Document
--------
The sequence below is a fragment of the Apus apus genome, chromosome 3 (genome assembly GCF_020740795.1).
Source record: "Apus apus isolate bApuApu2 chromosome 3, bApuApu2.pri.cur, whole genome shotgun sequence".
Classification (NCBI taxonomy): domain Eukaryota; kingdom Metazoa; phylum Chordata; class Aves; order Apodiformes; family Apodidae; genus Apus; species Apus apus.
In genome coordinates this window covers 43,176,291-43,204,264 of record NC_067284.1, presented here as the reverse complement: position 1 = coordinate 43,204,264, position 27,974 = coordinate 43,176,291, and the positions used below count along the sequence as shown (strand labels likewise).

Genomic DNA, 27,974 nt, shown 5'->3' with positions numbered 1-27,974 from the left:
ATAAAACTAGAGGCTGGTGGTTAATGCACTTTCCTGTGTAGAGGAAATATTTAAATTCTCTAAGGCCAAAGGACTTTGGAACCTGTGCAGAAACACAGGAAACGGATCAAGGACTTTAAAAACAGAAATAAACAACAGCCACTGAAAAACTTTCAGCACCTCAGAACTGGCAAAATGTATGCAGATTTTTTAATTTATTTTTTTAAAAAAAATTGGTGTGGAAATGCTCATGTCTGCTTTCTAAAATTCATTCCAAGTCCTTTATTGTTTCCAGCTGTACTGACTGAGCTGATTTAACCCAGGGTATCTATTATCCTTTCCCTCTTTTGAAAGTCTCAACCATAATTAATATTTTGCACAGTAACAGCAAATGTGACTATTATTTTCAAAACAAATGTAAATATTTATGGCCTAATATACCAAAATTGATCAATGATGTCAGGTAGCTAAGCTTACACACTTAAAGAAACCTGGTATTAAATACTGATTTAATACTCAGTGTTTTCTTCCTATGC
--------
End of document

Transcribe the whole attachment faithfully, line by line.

The sequence below is a fragment of the Apus apus genome, chromosome 3 (genome assembly GCF_020740795.1).
Source record: "Apus apus isolate bApuApu2 chromosome 3, bApuApu2.pri.cur, whole genome shotgun sequence".
Classification (NCBI taxonomy): domain Eukaryota; kingdom Metazoa; phylum Chordata; class Aves; order Apodiformes; family Apodidae; genus Apus; species Apus apus.
In genome coordinates this window covers 43,176,291-43,204,264 of record NC_067284.1, presented here as the reverse complement: position 1 = coordinate 43,204,264, position 27,974 = coordinate 43,176,291, and the positions used below count along the sequence as shown (strand labels likewise).

Genomic DNA, 27,974 nt, shown 5'->3' with positions numbered 1-27,974 from the left:
ATAAAACTAGAGGCTGGTGGTTAATGCACTTTCCTGTGTAGAGGAAATATTTAAATTCTCTAAGGCCAAAGGACTTTGGAACCTGTGCAGAAACACAGGAAACGGATCAAGGACTTTAAAAACAGAAATAAACAACAGCCACTGAAAAACTTTCAGCACCTCAGAACTGGCAAAATGTATGCAGATTTTTTAATTTATTTTTTTAAAAAAAATTGGTGTGGAAATGCTCATGTCTGCTTTCTAAAATTCATTCCAAGTCCTTTATTGTTTCCAGCTGTACTGACTGAGCTGATTTAACCCAGGGTATCTATTATCCTTTCCCTCTTTTGAAAGTCTCAACCATAATTAATATTTTGCACAGTAACAGCAAATGTGACTATTATTTTCAAAACAAATGTAAATATTTATGGCCTAATATACCAAAATTGATCAATGATGTCAGGTAGCTAAGCTTACACACTTAAAGAAACCTGGTATTAAATACTGATTTAATACTCAGTGTTTTCTTCCTATGC